SMILE, LASIK or PRK/LASEK? Treatment comparison

Discover how laser eye surgeries compare

The following chart provides an overview of all key facts and figures when it comes to laser eye surgery. While all three laser vision correction options have high success rates, they differ slightly in the way refractive errors are treated, the treatment method used, and the clinical specifics of each method. An eye doctor can help you understand which option is best for your individual eye condition.

This table shows a range of treatment options used in refractive laser eye surgery and does not represent an overview of products of specific manufacturers.





Name of Medical Procedure

Small Incision Lenticule Extraction

Laser-Assisted in situ Keratomileusis

Photorefractive Keratectomy/ Laser Sub-Epithelial Keratomileusis


Minimally invasive laser eye surgery, extraction of lenticule

Flap surgery, folding away the top corneal layer and reshape tissue underneath

Surface ablation of corneal tissue


Keyhole solution, preserves structure of the front corneal tissue

High rate of experience, widely available

Option for thinner corneas or other cornea conditions

Potential complications   

Some special characteristics of patient’s physiology require changing to LASIK

Possible flap related complications

Longer visual recovery, less patient comfort during recovery





Currently in clinical trials





Access to the cornea

Femtosecond laser creates a thin lenticule inside the cornea and a small incision up to 4mm

Flap made by a femtosecond laser or a handheld device (microkeratome) with a circumferential incision of approximately 20mm

Removal of the epithelium (covering clear skin) by an alcohol solution (Temporary removal with LASEK)

Shaping the cornea

Surgeon removes the lenticule manually through the incision to change the shape of the cornea

Laser removes tissue by multiple-pulse photoablation to change the shape of the cornea

Laser removes tissue by multiple-pulse photoablation to change the shape of the cornea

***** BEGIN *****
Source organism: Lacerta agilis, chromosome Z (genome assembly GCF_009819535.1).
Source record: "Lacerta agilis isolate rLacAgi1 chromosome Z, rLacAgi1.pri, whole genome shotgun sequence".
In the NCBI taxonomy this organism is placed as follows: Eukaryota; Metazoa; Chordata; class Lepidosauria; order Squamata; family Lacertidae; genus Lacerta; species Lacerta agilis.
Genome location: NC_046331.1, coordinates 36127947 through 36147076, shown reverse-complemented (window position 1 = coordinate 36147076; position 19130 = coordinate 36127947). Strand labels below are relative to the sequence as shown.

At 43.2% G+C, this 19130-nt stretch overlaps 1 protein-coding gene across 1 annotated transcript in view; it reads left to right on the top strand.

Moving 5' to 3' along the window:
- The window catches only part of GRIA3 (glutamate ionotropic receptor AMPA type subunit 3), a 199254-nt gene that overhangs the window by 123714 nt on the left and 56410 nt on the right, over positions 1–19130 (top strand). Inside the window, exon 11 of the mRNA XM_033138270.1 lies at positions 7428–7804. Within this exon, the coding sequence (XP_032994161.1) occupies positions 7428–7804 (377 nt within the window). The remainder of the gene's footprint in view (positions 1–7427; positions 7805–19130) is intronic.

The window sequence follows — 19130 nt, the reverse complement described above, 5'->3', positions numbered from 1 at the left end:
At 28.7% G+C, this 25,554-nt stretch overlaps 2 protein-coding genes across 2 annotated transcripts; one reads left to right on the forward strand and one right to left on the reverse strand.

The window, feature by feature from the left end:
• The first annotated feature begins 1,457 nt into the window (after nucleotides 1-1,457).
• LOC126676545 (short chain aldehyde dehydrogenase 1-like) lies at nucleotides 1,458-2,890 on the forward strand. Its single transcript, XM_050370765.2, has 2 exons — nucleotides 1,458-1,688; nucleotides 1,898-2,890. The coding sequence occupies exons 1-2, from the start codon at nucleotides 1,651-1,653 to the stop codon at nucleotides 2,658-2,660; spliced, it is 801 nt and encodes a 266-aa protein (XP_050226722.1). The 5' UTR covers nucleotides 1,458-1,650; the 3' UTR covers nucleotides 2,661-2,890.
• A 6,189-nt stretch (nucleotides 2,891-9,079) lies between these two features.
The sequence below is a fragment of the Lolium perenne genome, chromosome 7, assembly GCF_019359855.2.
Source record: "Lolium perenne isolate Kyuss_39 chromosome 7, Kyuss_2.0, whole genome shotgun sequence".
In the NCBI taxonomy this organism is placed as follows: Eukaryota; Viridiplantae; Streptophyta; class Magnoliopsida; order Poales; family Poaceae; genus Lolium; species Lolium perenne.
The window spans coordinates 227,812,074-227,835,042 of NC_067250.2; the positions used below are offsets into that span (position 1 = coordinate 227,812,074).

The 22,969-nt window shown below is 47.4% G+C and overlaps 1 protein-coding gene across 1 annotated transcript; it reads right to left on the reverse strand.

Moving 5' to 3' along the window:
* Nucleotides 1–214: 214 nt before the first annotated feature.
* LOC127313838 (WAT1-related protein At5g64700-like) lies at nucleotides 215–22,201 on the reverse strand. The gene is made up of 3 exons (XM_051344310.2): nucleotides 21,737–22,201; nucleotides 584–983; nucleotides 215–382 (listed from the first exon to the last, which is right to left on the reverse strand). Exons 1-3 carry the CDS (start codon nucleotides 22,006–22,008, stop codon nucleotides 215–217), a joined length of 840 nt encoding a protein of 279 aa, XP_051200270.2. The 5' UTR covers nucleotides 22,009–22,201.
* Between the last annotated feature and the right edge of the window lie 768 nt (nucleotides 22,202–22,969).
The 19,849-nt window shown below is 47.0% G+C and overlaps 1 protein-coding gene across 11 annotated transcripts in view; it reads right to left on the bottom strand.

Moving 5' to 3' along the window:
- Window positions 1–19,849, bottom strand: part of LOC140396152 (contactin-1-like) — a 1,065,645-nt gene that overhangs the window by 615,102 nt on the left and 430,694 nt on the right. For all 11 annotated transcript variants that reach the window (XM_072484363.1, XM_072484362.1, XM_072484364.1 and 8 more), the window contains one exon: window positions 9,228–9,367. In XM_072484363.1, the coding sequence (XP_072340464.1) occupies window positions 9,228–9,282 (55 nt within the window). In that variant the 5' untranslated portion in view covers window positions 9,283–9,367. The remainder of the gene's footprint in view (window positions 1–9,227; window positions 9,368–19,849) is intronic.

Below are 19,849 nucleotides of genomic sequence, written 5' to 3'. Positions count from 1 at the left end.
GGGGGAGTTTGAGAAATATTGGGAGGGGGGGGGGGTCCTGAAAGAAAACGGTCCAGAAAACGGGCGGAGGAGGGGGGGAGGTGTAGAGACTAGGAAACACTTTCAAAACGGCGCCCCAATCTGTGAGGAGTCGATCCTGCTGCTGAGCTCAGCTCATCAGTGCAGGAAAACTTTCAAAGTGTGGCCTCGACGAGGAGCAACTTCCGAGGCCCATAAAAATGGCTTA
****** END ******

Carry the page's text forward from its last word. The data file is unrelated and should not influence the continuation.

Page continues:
Completing the procedure  

Procedure is completed after the lenticule is extracted
Flap placed back to its original position by the surgeon
  • PRK- Bandage contact lens inserted
  • LASEK- Epithelium placed back to its original position



Sleeping patch for the first few days after surgery

Sleeping patch for the first few days after surgery

Bandage contact lens is worn for about 4 days after surgery


Eye may feel a bit irritated for the first couple of days after surgery. Usually the eye recovers quickly after surgery. Vision can improve immediately but may also take a few days.

Vision may be blurred for some hours and there may be a burning sensation for the first day after surgery. Vision may take a few days to become stable.

Eye may feel a bit gritty and cause discomfort for one week after surgery. Visual recovery could take more than a month.

Activity restricitions 

Restrain for approx. 3 days from outdoor and strenuous activities

Refrain for approx. 1 month from outdoor and strenuous activities

Restrain for approx. 1 month from outdoor and strenuous activities

Technical Info

Lasers used  

Only a femtosecond laser

Femtosecond laser or microkeratome for flap creation; excimer laser for tissue ablation

Only an excimer laser for tissue ablation

SMILE, LASIK, and PRK/LASEK are all clinically-proven, safe and effective methods of laser eye surgery. The three types of laser vision correction, while differing in method, have approximately the same success rate. Which treatment option is best for you depends on a number of factors like the refractive error, your profession, and habits such as lifestyle and sports. Each type of laser eye surgery has its own benefits and disadvantages, which you can read more about on the respective pages for SMILE, LASIK and PRK/LASEK.

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